Technologies That Sell


In cable advertising, technology isn’t just about new ways to get commercial messages in front of audiences. Sales organizations also are employing electronic gadgets and tools to help close deals, using technologies such as:

  • TV that sells TV: Rutter Communications, an Indiana-based rep firm, give AEs access to a bank of portable DVD players they can take on the road to help convey the vitality and appeal of cable TV programming. President Richard Crist says showing a promotional video for ESPN’s upcoming NFL season or offering glimpses of Rutter-produced commercials helps to spark conversation and build interest. “We’ll take it out and convey the excitement of (ESPN’s) Monday night football more effectively in two minutes than we could with all the printed material in the world,” Crist says.
  • Computers that travel: Portable PCs are “probably the greatest technology tool for ad sales that’s come along in a long time,” says Griffin Media Research president Benny Griffin, who provides software that displays research findings on computer screens in graphical formats. Laptop PCs let AEs produce and alter often-complicated ad schedules on the spot during meetings with advertisers, and AEs frequently use laptops to show clients digital renditions of freshly produced commercials for their approval. “All our AEs have them,” says OnMedia group VP of sales Steve Litwer.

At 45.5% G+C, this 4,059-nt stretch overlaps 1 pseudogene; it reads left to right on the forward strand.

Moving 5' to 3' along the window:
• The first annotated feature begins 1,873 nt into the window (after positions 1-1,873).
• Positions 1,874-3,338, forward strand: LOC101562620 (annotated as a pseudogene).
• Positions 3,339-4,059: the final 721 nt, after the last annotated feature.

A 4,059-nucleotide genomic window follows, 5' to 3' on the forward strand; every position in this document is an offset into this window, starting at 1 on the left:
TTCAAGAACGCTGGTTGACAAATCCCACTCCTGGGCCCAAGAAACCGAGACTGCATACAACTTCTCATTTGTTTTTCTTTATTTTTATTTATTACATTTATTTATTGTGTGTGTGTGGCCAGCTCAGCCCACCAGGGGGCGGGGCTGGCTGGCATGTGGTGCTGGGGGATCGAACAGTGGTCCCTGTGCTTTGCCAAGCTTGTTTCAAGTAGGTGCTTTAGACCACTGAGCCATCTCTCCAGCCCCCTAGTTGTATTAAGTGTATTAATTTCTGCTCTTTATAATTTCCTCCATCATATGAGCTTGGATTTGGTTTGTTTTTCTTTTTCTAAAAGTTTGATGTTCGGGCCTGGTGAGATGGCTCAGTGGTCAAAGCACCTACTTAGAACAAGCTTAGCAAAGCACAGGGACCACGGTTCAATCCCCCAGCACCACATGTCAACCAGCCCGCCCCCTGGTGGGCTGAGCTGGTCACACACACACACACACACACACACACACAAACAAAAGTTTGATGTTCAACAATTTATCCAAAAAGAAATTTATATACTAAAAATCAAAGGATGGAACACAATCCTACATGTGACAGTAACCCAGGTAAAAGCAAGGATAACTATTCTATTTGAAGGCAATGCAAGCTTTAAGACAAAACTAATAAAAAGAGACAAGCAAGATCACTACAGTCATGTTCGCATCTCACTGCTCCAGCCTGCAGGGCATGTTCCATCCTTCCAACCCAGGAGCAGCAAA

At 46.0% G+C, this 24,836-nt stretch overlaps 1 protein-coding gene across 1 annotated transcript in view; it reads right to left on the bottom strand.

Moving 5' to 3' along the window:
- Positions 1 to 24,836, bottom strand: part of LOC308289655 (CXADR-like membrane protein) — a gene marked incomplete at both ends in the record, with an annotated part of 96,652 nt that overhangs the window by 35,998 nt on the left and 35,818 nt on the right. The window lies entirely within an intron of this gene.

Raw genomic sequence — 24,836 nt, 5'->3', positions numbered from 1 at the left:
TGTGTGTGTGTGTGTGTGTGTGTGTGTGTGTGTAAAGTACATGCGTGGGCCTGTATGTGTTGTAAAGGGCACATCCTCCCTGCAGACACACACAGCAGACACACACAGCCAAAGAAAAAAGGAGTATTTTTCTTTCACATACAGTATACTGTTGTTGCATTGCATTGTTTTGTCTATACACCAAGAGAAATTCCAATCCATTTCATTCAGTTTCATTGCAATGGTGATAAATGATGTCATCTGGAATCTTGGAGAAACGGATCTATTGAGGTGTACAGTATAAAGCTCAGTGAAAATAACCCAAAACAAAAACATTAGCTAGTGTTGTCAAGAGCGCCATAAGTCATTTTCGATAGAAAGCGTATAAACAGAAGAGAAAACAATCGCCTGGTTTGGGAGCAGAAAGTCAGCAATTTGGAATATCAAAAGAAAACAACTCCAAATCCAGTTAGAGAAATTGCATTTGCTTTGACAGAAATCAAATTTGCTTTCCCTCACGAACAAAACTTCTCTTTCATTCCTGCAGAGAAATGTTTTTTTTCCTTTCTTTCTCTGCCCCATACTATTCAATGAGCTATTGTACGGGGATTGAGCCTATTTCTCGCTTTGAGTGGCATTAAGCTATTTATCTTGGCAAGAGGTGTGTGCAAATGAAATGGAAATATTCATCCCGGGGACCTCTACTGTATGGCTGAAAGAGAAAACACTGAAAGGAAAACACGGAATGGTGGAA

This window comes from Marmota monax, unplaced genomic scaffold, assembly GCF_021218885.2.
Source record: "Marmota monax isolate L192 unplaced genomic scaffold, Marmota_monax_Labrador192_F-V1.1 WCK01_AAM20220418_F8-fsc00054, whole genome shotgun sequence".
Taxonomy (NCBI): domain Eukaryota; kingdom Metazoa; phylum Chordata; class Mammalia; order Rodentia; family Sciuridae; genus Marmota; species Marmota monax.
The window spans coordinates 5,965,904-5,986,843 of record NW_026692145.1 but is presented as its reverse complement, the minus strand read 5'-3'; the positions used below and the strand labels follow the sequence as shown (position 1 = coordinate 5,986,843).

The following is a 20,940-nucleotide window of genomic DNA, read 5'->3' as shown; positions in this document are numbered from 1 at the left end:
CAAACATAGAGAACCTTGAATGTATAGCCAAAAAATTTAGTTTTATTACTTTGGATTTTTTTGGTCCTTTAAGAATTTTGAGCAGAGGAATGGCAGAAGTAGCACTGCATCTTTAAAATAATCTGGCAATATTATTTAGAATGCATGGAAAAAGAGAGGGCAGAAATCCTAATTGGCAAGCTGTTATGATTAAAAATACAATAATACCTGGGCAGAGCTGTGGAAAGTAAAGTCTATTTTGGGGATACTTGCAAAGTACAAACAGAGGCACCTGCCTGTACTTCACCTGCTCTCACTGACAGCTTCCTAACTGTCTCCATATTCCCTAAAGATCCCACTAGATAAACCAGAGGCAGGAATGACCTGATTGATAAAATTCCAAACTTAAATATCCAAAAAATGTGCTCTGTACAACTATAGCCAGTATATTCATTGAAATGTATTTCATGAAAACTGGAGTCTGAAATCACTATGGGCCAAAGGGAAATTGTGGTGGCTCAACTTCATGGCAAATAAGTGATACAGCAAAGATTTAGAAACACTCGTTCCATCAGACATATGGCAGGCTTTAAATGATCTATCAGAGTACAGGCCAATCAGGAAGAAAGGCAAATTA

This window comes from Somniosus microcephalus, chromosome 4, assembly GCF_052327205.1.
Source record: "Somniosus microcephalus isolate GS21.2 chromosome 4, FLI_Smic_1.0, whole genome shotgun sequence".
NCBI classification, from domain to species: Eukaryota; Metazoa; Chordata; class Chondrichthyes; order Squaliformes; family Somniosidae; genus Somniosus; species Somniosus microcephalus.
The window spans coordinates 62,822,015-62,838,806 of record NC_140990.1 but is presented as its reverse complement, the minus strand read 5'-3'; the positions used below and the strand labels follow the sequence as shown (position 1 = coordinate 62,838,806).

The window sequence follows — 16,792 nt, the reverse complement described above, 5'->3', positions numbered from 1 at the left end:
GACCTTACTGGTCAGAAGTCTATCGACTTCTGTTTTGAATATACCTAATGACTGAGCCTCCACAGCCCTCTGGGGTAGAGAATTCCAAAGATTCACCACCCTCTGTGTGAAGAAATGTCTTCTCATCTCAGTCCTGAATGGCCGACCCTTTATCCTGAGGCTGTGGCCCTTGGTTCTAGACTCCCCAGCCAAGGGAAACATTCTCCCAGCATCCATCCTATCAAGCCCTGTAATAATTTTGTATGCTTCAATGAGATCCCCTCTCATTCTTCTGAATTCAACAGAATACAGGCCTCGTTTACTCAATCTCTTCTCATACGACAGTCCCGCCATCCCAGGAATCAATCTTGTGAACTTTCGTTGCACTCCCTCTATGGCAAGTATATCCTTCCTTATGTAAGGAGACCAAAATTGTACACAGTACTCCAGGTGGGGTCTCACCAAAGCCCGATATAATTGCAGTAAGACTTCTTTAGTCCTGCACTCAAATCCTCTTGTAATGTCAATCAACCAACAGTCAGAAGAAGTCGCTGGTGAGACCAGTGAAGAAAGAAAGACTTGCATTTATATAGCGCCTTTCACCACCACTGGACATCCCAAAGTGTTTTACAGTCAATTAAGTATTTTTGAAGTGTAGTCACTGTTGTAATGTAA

• Software that keeps watch: Sales-tracking software is helping MSOs keep tabs on account executive performance. Insight Media senior VP Kevin Dowell says software from Salesnet gives him an at-a-glance view of AE performance. “I can go online right now and see how many sales calls were made in Illinois, and how many were closed,” says Dowell.
  • Devices that demonstrate: Cablevision Systems Corp. senior VP, advanced platform sales Barry Frey, based at the company’s Long Island, N.Y., headquarters, uses a Slingbox to help advertisers see first-hand the way Cablevision’s interactive advertising options work. Introduced in 2005 by California upstart Sling Media Inc., the brick-sized device connects to a TV set and a home IP network, enabling users to watch and control their home TV channels over a remote laptop computer. By setting up a Slingbox-connected laptop in the office of a buyer, Frey can demonstrate on-demand advertising just as if he was wielding his own remote control at home. He says it helps prospective buyers get a sense of the interactive experience – an essential part of the selling process.